The Evo Morales government nationalized Bolivia’s natural resources in 2006.  Because of this the government share of the profits with corporations from the sale of gas and other natural resources has risen from around 15% to 85%. Previously under neoliberal governments, about 85% of the profits went to corporations. As a result, the Bolivian state has gained an extra $31.5 billion through 2015, which it has used to develop industry, infrastructure, schools, health care and hospitals to the mostly Original Peoples population.  It has also provided many subsidies for the poor, benefiting 4.8 million Bolivians out of a population of just over 10 million. This has cut in half the number of Bolivians living in extreme poverty.

During the August cooperatives’ protests, the Evo Morales government had repeatedly stated it was open to dialogue, but pointed out it cannot violate the Constitution when faced with the demands of the cooperatives, which are thinking only of their personal profits.

Vice Minister Illanes went to meet with the miner cooperatives’ leaders of the FENCOMIN, Federacion de Cooperativas Mineras.  He was tortured and killed and so far 9 have been charged, including the President of FENCOMIN, who was a leader in the violent protests.

Before this, Bolivian TV broadcast news of rioting miners charging at police, hurling stones and even sticks of dynamite. The police responded with tear gas to disperse the protesters.  A number of police were injured during the protests. On August 24, two miners were shot at close range during the road blockades. If the police were responsible, it contravened the order of President Morales not only not to shoot, but to not bring firearms in the area of the road blockades.

Vice Minister of Coordination with Social Movements, Alfredo Rada, said after the murder that the issue of the mine cooperatives should be part of a national debate. He pointed out the cooperative workers are exploited by the owners, who have created a hierarchy inside the organizations for their private benefit. Rada added, “We respect true cooperativism, where all are equal, but these companies have been converted into semi-formal capitalist businesses.”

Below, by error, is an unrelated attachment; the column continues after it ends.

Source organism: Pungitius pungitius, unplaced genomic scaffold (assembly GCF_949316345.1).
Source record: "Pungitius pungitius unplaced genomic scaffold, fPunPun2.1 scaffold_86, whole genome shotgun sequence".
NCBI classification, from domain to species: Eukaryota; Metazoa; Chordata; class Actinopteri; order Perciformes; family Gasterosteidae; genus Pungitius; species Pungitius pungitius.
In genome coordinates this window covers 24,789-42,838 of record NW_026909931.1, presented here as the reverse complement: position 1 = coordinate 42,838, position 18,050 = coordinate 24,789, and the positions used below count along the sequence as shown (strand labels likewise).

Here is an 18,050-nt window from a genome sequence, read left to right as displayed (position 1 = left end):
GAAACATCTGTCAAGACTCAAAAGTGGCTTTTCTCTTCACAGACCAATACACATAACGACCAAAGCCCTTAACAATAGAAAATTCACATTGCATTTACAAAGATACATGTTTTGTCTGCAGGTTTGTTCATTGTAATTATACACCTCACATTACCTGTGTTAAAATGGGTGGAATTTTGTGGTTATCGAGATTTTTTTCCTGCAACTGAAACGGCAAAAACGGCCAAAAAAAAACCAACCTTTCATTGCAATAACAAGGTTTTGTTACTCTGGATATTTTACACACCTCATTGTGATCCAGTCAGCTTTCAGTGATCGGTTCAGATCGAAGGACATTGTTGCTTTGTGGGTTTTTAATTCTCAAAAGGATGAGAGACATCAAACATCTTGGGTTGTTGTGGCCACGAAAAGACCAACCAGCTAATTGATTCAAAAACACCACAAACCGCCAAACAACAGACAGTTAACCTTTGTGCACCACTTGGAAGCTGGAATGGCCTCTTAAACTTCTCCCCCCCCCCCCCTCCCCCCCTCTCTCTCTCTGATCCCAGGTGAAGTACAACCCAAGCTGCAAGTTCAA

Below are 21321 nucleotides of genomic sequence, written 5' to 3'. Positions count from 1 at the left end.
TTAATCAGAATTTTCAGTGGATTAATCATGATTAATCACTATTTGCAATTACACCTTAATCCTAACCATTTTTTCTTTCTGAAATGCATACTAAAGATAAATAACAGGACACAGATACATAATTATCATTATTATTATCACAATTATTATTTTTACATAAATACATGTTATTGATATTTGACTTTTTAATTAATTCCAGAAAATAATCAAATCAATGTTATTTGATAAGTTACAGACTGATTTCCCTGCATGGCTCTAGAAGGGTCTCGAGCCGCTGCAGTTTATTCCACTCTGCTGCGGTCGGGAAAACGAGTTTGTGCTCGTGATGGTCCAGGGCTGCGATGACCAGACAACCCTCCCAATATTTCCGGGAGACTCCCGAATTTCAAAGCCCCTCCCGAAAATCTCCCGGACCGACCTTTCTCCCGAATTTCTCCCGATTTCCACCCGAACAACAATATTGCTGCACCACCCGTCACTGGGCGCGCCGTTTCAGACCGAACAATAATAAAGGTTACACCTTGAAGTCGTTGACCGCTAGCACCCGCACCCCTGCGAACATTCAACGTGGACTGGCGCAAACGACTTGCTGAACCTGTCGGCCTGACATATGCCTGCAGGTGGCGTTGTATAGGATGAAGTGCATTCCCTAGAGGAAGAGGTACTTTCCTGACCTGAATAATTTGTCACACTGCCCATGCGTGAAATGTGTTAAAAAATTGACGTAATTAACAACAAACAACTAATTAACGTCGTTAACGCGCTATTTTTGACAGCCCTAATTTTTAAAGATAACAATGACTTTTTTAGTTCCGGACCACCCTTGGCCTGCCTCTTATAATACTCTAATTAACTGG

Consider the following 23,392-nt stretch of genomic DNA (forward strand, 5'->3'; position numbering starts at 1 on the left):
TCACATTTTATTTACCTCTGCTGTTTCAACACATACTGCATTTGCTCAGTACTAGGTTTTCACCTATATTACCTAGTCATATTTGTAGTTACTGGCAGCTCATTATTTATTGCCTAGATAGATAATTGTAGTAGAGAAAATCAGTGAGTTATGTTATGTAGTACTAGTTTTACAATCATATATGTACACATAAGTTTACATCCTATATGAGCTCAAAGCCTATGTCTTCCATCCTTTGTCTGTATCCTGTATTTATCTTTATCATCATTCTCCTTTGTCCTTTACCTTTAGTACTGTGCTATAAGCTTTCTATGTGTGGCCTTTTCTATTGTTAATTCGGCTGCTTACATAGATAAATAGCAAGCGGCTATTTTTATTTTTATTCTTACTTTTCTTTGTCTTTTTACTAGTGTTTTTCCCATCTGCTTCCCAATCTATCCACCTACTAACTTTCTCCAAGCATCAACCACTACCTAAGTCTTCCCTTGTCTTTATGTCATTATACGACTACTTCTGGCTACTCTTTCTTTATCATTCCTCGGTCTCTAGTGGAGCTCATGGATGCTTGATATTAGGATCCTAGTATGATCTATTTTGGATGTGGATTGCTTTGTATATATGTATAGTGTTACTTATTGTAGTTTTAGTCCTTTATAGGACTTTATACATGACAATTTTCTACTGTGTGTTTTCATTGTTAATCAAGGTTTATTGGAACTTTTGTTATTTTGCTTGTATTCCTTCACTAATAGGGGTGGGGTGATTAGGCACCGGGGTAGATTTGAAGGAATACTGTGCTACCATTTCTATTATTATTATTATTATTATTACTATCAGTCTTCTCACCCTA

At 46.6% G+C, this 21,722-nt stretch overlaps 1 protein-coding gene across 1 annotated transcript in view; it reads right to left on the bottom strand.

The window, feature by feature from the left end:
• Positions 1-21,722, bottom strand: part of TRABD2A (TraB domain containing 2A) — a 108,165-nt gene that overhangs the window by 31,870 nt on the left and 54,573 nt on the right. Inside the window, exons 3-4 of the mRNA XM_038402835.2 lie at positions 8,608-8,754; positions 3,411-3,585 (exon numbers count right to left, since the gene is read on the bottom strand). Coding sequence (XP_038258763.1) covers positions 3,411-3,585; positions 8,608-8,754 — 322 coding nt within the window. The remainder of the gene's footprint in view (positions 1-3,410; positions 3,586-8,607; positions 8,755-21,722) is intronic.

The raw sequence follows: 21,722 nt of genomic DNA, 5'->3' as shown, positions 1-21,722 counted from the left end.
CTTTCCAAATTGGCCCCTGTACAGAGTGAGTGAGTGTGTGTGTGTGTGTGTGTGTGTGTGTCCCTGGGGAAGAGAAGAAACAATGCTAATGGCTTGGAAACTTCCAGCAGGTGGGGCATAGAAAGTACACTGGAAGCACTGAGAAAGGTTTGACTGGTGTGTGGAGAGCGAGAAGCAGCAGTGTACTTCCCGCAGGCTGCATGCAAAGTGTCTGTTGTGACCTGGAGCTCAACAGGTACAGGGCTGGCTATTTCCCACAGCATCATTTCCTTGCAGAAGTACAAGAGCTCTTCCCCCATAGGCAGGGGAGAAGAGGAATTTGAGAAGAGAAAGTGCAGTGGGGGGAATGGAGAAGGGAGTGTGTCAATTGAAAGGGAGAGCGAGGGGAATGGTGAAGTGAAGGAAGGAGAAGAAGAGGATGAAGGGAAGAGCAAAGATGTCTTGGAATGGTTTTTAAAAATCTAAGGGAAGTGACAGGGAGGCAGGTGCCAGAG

After the murder of Vice-Minister Illanes, Evo declared, “Once again, the national government has squashed an attempted coup.”  He added that the miners had planned to entrench themselves at the roadblocks they had established and that documents confiscated from the offices of the cooperative miners mention “overthrowing the government.”  He stated that some of the private business and cooperatives’ owners had deceived their workers.

The US has sought to undermine Evo Morales, going back to his first presidential election campaign.  Bolivia’s Cabinet Chief Juan Ramon Quintana stated over the past eight years the National Endowment for Democracy (NED) has funded around 40 institutions in Bolivia including economic and social centers, foundations and non-governmental organizations, at a total amount of over $10 million.  US soft coup efforts reached their heights during the separatist movement by the rich white elite in the Media Luna, and during in the TIPNIS protests in 2011.

In the fall of 2015 the US developed the Strategic Plan for Bolivia to reverse the progressive popular changes in Bolivia and restore neoliberal-neocolonial rule. This was written by Carlos Alberto Montaner, a counter-revolutionary Cuban exile, US Congresspeople such as Ileana Ros-Lehtinen, in charge of USAID for Latin America, and chief leaders of the Bolivian opposition.  One early result was the defeat of the Bolivian referendum to allow Evo Morales to run for president for a third term.

Venezuelan President Maduro has pointed out that the Dilma coup, the killing of the Bolivian minister, are part of an imperialist attack on the progressive governments of Latin America.  “It is a continent-wide attack by the oligarchies and the pro-imperialist right wing against all the leaders, governments and popular movements, progressive and revolutionary left” said Maduro. “With Dilma in Brazil, with Evo in Bolivia, Correa in Ecuador, with Daniel in Nicaragua and with all the peoples and social movements of Latin America, Venezuela is going to struggle for a sovereign, independent, humane, and popular future.”

So far the US anti-war, anti-interventionist movements have not strongly responded to the escalating US coup attempts against progressive elected Latin American governments.

[Stansfield Smith, Chicago ALBA Solidarity, is a long time Latin America solidarity activist, and presently puts out the AFGJ Venezuela Weekly.]

Let It Shine

Culture of Imbeciles

February 2, 2016